This question is misleading. The “automatic cuts” cannot by any stretch of a non-Washingtonian imagination be described as “large” or as “cuts”. But somewhere over 99% of Americans who are not members of Congress naturally assume the “large spending cuts” are large cuts from current spending levels. In fact, the total annual automatic cuts are small and only reduce the increases in annual spending. They do not reduce total annual spending – total annual spending increases every year. Ask an uninformed public a misleading question and what do you get: misleading poll results. The problem, of course, is that however flawed the polls are, they carry a lot of political weight that can be thrown around come election time by those who seek to exploit the public’s ignorance about the national fiscal crisis.

What is to be done? We need a new poll. We need a new poll that is not misleading - a new poll that gives the American people candid, realistic choices and in so doing guides the politicians to act in a manner that reflects informed public opinion. Absent informed public opinion, the 2012 election will be decided by debates about the wrong issues. The winners will have a mandate to address the wrong problems.

What fiscal choices do you suggest the new poll should offer? Here are mine, but undoubtedly you can recommend better ones by using this blog’s Comment feature.

“As you may know, the super committee did not meet its deficit reduction target by the deadline. Which of the following steps should Congress take to address the federal government’s financial crisis?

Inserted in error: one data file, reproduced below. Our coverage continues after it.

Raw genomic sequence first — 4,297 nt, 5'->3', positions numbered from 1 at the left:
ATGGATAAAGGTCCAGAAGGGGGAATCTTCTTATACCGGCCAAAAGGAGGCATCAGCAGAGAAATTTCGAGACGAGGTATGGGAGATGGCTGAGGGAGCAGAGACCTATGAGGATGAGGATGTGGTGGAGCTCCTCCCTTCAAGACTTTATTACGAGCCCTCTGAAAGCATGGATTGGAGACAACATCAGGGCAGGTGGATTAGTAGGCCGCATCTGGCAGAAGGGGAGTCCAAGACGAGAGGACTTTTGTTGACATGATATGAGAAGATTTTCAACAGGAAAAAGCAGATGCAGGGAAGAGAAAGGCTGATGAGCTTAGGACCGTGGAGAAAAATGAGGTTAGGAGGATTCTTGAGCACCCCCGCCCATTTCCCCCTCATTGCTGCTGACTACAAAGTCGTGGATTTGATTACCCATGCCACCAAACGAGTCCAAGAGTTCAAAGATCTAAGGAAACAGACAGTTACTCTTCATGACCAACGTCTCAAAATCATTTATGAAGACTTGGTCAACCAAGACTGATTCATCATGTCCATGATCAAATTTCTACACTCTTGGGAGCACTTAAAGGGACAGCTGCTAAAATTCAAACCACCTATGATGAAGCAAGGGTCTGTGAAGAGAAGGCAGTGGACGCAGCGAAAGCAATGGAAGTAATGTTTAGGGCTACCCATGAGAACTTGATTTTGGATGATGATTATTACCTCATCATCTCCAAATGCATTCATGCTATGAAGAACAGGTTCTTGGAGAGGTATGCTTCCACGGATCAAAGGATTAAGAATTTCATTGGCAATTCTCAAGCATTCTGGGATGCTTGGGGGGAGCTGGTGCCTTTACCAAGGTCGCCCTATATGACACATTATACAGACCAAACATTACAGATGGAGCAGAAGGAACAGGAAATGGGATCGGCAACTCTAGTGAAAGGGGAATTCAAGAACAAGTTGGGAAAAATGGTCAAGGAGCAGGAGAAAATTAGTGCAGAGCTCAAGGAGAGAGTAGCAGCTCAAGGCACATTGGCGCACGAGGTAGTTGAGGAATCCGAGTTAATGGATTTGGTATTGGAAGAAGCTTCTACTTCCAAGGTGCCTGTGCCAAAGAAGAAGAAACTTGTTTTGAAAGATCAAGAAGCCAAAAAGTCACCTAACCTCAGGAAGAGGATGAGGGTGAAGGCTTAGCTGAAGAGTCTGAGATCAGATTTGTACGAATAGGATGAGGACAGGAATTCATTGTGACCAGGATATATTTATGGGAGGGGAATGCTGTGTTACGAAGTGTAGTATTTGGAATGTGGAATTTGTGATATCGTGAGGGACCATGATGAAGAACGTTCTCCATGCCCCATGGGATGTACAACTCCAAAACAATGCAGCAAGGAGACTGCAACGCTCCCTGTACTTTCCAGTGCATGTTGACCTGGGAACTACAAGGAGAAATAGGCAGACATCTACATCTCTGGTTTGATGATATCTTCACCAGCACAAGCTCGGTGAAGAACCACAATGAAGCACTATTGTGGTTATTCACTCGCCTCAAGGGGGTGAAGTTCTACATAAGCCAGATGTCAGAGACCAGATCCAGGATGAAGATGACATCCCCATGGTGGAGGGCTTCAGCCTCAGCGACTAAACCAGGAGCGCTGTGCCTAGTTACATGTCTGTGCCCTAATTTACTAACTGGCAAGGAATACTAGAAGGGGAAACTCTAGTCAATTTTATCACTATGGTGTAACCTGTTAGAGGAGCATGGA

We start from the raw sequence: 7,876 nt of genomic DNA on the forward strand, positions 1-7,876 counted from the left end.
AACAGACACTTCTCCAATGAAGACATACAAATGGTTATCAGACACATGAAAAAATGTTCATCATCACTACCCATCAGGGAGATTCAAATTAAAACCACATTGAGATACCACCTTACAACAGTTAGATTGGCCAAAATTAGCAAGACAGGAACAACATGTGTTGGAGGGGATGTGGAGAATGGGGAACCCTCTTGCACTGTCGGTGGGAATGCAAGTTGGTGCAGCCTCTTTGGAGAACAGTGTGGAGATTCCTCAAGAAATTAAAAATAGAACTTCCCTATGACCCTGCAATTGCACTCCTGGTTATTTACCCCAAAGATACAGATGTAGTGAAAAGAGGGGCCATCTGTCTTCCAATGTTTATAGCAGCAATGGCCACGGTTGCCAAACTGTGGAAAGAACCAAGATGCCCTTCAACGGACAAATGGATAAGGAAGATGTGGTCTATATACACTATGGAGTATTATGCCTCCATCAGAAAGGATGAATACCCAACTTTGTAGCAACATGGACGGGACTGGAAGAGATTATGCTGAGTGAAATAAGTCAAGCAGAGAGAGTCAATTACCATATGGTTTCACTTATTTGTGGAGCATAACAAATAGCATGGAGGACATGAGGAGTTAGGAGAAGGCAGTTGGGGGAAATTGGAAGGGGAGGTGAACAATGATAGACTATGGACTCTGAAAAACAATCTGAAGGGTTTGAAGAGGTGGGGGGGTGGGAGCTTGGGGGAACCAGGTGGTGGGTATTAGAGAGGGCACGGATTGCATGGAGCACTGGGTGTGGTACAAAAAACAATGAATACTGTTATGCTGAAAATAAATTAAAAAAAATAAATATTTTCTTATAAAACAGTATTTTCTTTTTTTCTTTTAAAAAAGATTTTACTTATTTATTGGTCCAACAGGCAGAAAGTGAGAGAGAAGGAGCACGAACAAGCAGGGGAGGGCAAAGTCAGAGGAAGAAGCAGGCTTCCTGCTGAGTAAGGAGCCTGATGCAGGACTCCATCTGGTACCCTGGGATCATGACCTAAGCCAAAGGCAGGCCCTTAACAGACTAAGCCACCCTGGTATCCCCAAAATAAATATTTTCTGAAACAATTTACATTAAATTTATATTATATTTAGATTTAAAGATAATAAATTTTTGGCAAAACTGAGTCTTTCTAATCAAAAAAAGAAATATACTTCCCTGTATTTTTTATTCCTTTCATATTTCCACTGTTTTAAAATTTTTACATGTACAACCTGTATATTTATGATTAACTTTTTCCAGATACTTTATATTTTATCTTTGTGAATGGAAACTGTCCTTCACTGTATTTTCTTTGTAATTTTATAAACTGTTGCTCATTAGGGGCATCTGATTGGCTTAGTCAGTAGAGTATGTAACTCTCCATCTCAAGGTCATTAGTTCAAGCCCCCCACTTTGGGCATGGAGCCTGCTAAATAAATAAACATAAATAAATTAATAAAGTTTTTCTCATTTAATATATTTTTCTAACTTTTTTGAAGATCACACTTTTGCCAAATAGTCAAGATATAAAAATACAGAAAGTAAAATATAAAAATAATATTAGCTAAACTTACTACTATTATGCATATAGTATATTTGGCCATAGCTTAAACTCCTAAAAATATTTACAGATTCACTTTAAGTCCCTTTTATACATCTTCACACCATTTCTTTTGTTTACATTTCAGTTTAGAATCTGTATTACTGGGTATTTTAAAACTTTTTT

(1) Continue to increase both federal spending and the national debt each year in hopes that (a) the US economy will improve each year so that tax revenues will increase but (b) interest rates will remain at the current unusually low levels. If interest rates return to normal levels, the interest payments on the national debt will increase from the current 10% of tax revenues to 25% - 30% of tax revenues. If you choose (1) and if interest rates return to normal levels, the interest payments on the national debt will be larger than all Social Security payments, larger than all Medicare payments, larger than defense spending and larger than all other federal spending combined by 2021.

(2) Reduce current federal spending in the years 2013 and 2014 by 3% - 5% to get to a balanced budget in 2014. In 2015 – 2017, reduce federal spending by 2% - 3% to generate budget surpluses and apply the surpluses to reductions in the national debt. If tax revenues are lower and/or interest rates are higher than those expected by the Congressional Budget Office, the spending cuts will have to be larger.”

The spending cuts I have used in (2) are higher percentages than those in the Gradual Plan.

If there is anyone who thinks (2) above is as or more misleading than the National Journal’s poll question, please offer a Comment. How can we improve (1) and (2)? It is not easy to craft poll questions that are viewed as “non-misleading” and “fair and balanced” by all sides. Perhaps we should have two elections in 2012. The first election would decide the poll questions. The second election will choose the “winners”. I write “winners” because unless informed voters choose the winners, the winners will not be in office for very long. We will lurch election after election from one party to the other. Today far too many voters are clueless about the nation’s fiscal problems. Until the polls provide the voters with sound questions and realistic choices, most pols will choose and frame the issues for self-benefit. An uninformed electorate allows the politicians to choose and frame the issues and then chooses the most persuasive answers to the wrong questions. That is how we have come to where we are. It does not have to be this way.

So, which national news organization will step up and conduct the new poll?

If none, which national group will do so?

If none, is there not one American billionaire or multi-millionaire who will fund the new poll?